Baron Dover is a title that has been created three times, once in the Peerage of England, once in the Peerage of Great Britain and once in the Peerage of the United Kingdom. All three creations are now extinct.
The first creation came in the Peerage of England in 1685 when Henry Jermyn was made Baron Dover. In 1703 he also succeeded his elder brother as Baron Jermyn. For more information on this creation, see the latter title.
The second creation came in the Peerage of Great Britain in 1788 when then soldier General Sir Joseph Yorke was made Lord Dover, Baron of the Town and Port of Dover, in the County of Kent. He was the third son of Philip Yorke, 1st Earl of Hardwicke. The peerage became extinct on Lord Dover's death in 1792.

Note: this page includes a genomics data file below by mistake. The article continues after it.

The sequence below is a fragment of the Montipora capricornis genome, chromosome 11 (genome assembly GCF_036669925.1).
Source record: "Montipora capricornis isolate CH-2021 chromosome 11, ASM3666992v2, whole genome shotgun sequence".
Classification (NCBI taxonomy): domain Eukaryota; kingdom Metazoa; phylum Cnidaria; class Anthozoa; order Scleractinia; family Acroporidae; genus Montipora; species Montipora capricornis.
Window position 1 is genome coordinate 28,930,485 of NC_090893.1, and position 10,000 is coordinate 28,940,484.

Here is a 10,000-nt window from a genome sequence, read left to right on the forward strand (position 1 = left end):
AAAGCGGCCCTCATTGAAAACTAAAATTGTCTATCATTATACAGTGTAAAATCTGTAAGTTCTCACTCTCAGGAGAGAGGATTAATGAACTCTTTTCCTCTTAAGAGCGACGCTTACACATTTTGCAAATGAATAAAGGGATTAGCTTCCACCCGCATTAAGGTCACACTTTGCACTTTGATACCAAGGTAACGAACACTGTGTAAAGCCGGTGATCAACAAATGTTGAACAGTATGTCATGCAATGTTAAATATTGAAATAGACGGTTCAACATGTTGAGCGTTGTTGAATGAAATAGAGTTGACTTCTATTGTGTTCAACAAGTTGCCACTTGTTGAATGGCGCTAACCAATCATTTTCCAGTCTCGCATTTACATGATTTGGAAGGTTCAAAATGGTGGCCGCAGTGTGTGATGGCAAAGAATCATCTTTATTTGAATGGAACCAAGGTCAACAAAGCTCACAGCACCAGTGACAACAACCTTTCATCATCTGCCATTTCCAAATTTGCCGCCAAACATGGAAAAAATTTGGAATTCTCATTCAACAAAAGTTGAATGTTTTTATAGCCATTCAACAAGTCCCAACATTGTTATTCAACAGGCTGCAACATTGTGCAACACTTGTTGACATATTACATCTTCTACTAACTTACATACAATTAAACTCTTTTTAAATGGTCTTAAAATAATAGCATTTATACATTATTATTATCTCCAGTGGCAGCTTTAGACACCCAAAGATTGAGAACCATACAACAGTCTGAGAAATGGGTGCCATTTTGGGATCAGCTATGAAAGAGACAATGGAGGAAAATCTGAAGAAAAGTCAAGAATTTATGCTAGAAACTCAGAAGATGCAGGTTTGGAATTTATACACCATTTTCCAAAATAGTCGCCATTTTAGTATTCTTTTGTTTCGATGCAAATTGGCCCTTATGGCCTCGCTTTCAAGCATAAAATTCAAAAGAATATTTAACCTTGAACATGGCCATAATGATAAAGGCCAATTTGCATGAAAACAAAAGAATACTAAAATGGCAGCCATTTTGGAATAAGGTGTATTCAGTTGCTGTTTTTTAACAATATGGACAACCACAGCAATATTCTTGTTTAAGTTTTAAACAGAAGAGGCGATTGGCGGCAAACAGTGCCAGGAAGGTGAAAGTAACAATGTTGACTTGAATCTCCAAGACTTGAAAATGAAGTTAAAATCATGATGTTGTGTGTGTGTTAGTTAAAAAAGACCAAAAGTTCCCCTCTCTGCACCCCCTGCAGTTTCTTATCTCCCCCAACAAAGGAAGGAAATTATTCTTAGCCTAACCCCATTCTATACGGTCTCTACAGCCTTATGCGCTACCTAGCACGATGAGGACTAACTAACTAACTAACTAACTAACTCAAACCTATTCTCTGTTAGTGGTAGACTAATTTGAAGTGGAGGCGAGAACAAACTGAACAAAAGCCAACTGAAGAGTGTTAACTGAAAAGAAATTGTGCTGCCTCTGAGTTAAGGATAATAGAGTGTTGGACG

The third creation came in the Peerage of the United Kingdom in 1831 when the politician George Agar-Ellis was created Baron Dover, of Dover in the County of Kent. He was the only son of Henry Ellis, 2nd Viscount Clifden. For more information on this creation, see Viscount Clifden.
Barons Dover (1685)
- see Baron Jermyn
Barons Dover (1788)
- Joseph Yorke, 1st Baron Dover (1724–1792)
Barons Dover (1831)
- see Viscount Clifden